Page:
The closing weeks of 1919 saw the appearance from Derby works of what was by far the largest locomotive to be built for the Midland Railway, which had remained a ‘small engine’ line during the period when most other railways had gone in for much larger and more powerful machines.
No.2290 was a four cylinder 0-10-0 engine built especially for banking up the Lickey incline with the three miles of continuous 1 in 37 ascent, and which had hitherto seen nothing larger than 0-6-0Ts on this duty. It was, moreover, the only ten-coupled engine in the country at the time, its only other predecessor in this respect having been the GER ‘Decapod’, and it was not until 1943 that any further engines with ten wheels coupled appeared in Great Britain.
The new Midland locomotive had Walschaert’s outside valve gear, and the two piston valves for the two cylinders had outside admission, the parts inside the cylinders being crossed. The cylinders were steeply inclined.
The famous Lickey Incline banker, locally known as ‘Big Bertha’ MR No. 2290 (here renumbered 22290) stands at Bromsgrove in May 1948 with steam up in readiness to assist a train up the 2¼ mile 1 in 37 gradient. H.C.Casserley
To facilitate drawing up to the rear of a train in darkness, preparatory to banking, it was later fitted with a powerful electric headlight. It spent almost the whole of its life on the duty for which it was built, although it made one or two early trials on mineral trains between Toton and Cricklewood. It remained the only representative of its class, and in order to ensure as short an absence as possible on its visits to shops, it had two boilers, which could be interchanged on these occasions. After 36 years of heavy pounding up the bank it was withdrawn from service in 1956. In 1947 it was renumbered 22290, and under the BR regime it became 58100. It went locally by the name of ‘Big Bertha’. Fortunately the impressive sound of its throaty exhaust has been preserved on a gramophone record by an enterprising firm specialising in railway recordings.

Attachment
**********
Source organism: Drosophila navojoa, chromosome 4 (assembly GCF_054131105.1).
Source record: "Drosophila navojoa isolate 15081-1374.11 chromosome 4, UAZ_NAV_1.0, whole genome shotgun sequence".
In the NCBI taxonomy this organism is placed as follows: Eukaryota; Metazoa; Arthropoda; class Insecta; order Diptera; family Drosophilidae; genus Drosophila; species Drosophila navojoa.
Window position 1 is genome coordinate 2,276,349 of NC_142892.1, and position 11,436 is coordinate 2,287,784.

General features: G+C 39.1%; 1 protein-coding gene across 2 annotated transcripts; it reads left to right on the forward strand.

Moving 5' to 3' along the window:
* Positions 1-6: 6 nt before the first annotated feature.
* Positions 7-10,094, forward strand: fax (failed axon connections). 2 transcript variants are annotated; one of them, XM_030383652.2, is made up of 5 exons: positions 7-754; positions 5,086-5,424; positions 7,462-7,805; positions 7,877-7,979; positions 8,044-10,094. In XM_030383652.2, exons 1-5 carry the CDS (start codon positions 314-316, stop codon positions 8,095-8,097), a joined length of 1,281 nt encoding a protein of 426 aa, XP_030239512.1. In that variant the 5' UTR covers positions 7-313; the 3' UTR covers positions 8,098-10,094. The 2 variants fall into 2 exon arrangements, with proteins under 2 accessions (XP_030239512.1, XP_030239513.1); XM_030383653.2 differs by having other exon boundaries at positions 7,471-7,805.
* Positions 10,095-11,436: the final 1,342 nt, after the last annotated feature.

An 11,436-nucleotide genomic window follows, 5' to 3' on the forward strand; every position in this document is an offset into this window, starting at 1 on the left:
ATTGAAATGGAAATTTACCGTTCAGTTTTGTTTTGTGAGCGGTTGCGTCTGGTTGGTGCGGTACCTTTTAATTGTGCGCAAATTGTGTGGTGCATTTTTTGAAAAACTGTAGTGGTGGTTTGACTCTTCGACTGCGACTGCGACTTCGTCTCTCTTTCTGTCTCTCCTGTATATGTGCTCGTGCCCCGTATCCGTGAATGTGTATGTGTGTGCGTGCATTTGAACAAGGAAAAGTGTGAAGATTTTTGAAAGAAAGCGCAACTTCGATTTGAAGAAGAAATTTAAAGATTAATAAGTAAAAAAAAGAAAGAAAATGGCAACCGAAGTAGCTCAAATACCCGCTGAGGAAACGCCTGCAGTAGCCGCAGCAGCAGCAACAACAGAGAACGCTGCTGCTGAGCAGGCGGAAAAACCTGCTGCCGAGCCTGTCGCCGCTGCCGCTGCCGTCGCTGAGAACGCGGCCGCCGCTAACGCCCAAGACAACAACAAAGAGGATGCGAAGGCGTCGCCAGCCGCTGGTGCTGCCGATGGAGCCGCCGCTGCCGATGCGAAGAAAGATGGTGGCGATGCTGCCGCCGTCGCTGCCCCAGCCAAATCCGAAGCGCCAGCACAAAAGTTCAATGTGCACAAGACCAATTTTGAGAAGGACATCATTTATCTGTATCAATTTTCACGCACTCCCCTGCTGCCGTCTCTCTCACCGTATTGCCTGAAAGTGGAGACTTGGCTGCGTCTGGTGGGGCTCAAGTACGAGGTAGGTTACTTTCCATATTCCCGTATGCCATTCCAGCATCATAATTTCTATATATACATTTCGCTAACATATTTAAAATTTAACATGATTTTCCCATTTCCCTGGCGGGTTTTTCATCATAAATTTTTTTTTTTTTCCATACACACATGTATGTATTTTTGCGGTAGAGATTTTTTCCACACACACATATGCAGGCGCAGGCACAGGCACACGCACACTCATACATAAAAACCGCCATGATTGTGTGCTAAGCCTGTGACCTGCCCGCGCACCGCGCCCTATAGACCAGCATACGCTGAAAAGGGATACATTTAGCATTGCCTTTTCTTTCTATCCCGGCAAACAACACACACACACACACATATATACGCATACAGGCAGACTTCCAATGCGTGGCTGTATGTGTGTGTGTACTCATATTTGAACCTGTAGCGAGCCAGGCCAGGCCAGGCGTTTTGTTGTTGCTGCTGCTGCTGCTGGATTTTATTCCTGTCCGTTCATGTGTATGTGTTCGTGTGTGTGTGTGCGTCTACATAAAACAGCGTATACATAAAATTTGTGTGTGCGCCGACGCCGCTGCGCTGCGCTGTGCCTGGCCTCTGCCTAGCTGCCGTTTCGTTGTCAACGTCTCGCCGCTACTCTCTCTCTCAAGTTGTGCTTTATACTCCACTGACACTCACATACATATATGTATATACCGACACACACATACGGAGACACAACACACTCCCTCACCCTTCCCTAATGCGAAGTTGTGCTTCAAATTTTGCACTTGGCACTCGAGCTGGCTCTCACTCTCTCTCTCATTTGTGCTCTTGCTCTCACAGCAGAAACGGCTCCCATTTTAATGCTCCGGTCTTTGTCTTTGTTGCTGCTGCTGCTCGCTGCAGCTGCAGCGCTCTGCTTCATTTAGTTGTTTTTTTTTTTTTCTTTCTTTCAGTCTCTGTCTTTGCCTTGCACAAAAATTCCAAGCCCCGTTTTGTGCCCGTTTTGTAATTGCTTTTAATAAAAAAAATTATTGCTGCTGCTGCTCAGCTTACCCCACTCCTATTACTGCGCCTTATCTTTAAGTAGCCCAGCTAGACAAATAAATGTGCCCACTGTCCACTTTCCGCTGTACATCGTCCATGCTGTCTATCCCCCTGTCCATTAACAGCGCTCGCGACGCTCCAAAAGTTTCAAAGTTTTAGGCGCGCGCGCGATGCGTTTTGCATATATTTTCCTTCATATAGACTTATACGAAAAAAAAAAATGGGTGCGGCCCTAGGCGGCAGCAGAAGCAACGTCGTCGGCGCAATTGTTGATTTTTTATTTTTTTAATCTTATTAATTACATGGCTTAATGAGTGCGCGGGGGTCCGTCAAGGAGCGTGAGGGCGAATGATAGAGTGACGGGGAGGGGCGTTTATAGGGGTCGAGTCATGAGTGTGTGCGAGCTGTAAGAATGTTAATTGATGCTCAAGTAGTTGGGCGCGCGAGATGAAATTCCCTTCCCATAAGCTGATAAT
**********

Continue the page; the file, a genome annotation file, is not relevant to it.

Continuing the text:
Driving Wheels – 4’ 7½”, Cylinders (4) 16¾” x 28”, Pressure 180lbs.
Tractive Effort 43,315lbs. Weight 73 tons 13 cwt.
This startling engine which was built in 1902 to the designs of J.Holden was totally unlike anything else which had appeared previously on the GER or any other line. It was indeed believed to be the most powerful locomotive in the world at the time.
No.20 had an enormous boiler with a firebox extending the full width of the frame (as on GNR Atlantics of the same year) and the water was carried in a well tank beneath the bunker. It was the first ten-coupled engine in this country, and apart from two very early machines of 1846 and 1868 it was the first to be fitted with three simple-propulsion cylinders. The middle pair of driving wheels was flangeless.
Its purpose was purely experimental, to ascertain whether steam haulage was capable of attaining as great a rate of acceleration as electric traction for suburban working. The electrification advocates maintained that they could produce a train of 315 tons which could be accelerated to 30 mph in thirty seconds. The new engine, with a train of 335 tons, actually exceeded this target on test; as a result the question of electrifying the Great Eastern suburban lines was shelved for another decade. Unfortunately the necessary strengthening of track and bridges was also postponed on account of cost, and in the event was never carried out. Owing to the permanent way restrictions, the ’Decapod’ was never able to be used in ordinary service, and in 1906 was reconstructed as a 2-cylinder 0-8-0 tender engine with a smaller boiler, and was used on freight trains. It was finally scrapped in 1913.LNER Info.
It was unfortunate that the engine was so much before its time and never had the opportunity of completely justifying itself.
As 0-10-0T As 0-8-0
Driving Wheels 4’ 6” 4’ 9”
Cylinders (3) 18½” x 24” (2) 18½ x 24”
Pressure 200lbs. 180lbs.
Weight 80 tons 54¼ tons